When activated, the molecule slows the movement of food through the intestine, allowing the animal to absorb more nutrients and thus gain weight. Without this signal, the animals weigh less.
The study shows that the host can use bacterial byproducts not only as a source of nutrients, but also as chemical signals to regulate body functions. It also points the way to a potential method of controlling weight, the researchers said.
“It’s quite possible that blocking this receptor molecule in the intestine might fight a certain kind of obesity by blocking absorption of energy from the gut,” said Dr. Masashi Yanagisawa, professor of molecular genetics at UT Southwestern and a senior co-author of the study, which appears online in Proceedings of the National Academy of Sciences.
Humans, like other animals, have a large and varied population of beneficial bacteria that live in the intestines. The bacteria break up large molecules that the host cannot digest. The host in turn absorbs many of the resulting small molecules for energy and nutrients.
“The number of bacteria in our gut far exceeds the total number of cells in our bodies,” said Dr. Yanagisawa.
“It’s truly a mutually beneficial relationship. We provide the bacteria with food, and in return they supply energy and nutrients,” he explained.
Using mice, the researchers focused on two species of bacteria that break up dietary fibers from food into small molecules called short-chain fatty acids. Dr. Yanagisawa’s team previously had found that short-chain fatty acids bind to and activate a receptor molecule in the gut wall called Gpr41, although little was known about the physiological outcome of Gpr41 activation.
The researchers disrupted communication between the bacteria and the hosts in two ways: raising normal mice under germ-free conditions so they lacked the bacteria, and genetically engineering other mice to lack Gpr41 so they were unable to respond to the bacteria.
In both cases, the mice weighed less and had a leaner build than their normal counterparts even though they all ate the same amount.
The researchers also found that in mice without Gpr41, the intestines passed food more quickly. They hypothesized that one action of Gpr41 is to slow down the motion that propels food forward, so that more nutrients can be absorbed. Thus, if the receptor cannot be activated, food is expelled more quickly, and the animal gets less energy from it.
Because mice totally lacking Gpr41 were still healthy and had intestinal function, the receptor may be a likely target for drugs that can slow, but not stop, energy intake, Dr. Yanagisawa said.
Other UT Southwestern researchers involved in the study were co-lead author and graduate student Abdullah Shaito; Dr. Toshiyuki Motoike, assistant professor of molecular genetics; research specialist Clay Willams; and Dr. Robert Hammer, professor of biochemistry. Researchers from Washington University School of Medicine, the Japan Science and Technology Agency and Howard Hughes Medical Institute in Chevy Chase, Md., also participated.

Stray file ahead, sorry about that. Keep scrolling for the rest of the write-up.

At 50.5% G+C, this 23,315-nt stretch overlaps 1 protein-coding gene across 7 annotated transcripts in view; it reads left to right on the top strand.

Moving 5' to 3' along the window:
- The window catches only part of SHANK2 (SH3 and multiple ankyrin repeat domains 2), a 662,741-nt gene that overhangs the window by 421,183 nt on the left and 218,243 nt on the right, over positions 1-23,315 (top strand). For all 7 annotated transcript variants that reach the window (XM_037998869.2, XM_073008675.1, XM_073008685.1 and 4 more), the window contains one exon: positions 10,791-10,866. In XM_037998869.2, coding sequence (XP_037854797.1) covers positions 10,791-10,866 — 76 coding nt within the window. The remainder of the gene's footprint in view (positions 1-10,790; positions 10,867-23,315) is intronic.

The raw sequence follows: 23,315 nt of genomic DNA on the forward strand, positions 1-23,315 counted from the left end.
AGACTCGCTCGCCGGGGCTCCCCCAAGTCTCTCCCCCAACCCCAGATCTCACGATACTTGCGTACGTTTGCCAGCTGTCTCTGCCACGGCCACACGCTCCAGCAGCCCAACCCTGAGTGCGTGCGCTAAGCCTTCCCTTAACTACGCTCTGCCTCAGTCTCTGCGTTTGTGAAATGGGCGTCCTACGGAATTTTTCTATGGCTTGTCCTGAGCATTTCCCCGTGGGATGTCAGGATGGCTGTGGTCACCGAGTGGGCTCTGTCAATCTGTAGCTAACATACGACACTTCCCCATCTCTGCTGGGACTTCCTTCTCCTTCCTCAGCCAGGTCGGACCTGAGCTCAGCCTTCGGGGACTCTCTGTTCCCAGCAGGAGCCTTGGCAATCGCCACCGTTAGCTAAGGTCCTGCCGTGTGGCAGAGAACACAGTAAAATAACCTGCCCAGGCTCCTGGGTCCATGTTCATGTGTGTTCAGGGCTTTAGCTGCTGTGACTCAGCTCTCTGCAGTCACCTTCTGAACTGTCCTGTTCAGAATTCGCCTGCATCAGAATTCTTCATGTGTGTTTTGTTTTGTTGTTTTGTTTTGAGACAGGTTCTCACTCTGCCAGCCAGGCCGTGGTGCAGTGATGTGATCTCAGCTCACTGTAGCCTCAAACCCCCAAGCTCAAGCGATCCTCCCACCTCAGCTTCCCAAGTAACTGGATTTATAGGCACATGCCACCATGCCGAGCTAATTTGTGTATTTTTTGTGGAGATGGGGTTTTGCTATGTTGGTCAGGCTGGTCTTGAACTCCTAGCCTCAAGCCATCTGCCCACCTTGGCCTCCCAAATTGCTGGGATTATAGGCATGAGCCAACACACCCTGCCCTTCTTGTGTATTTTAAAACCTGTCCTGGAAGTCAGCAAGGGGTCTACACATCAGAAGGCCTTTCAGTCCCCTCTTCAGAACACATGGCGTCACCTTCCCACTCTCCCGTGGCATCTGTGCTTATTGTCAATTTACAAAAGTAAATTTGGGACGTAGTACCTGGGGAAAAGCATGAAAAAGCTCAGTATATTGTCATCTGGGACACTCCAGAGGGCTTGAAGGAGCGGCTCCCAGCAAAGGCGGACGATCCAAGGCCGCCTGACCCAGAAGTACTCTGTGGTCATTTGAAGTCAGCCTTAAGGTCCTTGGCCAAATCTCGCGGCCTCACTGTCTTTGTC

The study was funded by the National Science Foundation, the National Institutes of Health, the W.M. Keck Foundation, the Japan Science and Technology Agency and HHMI.
Dr. Masashi Yanagisawa -- http://www.utsouthwestern.edu/findfac/professional/0,2356,18207,00.html
Aline McKenzie | Newswise Science News
Not of Divided Mind
19.01.2017 | Hertie-Institut für klinische Hirnforschung (HIH)
CRISPR meets single-cell sequencing in new screening method
19.01.2017 | CeMM Forschungszentrum für Molekulare Medizin der Österreichischen Akademie der Wissenschaften
An important step towards a completely new experimental access to quantum physics has been made at University of Konstanz. The team of scientists headed by...
Yersiniae cause severe intestinal infections. Studies using Yersinia pseudotuberculosis as a model organism aim to elucidate the infection mechanisms of these...
Researchers from the University of Hamburg in Germany, in collaboration with colleagues from the University of Aarhus in Denmark, have synthesized a new superconducting material by growing a few layers of an antiferromagnetic transition-metal chalcogenide on a bismuth-based topological insulator, both being non-superconducting materials.
While superconductivity and magnetism are generally believed to be mutually exclusive, surprisingly, in this new material, superconducting correlations...
Laser-driving of semimetals allows creating novel quasiparticle states within condensed matter systems and switching between different states on ultrafast time scales
Studying properties of fundamental particles in condensed matter systems is a promising approach to quantum field theory. Quasiparticles offer the opportunity...
Among the general public, solar thermal energy is currently associated with dark blue, rectangular collectors on building roofs. Technologies are needed for aesthetically high quality architecture which offer the architect more room for manoeuvre when it comes to low- and plus-energy buildings. With the “ArKol” project, researchers at Fraunhofer ISE together with partners are currently developing two façade collectors for solar thermal energy generation, which permit a high degree of design flexibility: a strip collector for opaque façade sections and a solar thermal blind for transparent sections. The current state of the two developments will be presented at the BAU 2017 trade fair.
As part of the “ArKol – development of architecturally highly integrated façade collectors with heat pipes” project, Fraunhofer ISE together with its partners...
19.01.2017 | Event News
10.01.2017 | Event News
09.01.2017 | Event News
19.01.2017 | Earth Sciences
19.01.2017 | Life Sciences
19.01.2017 | Physics and Astronomy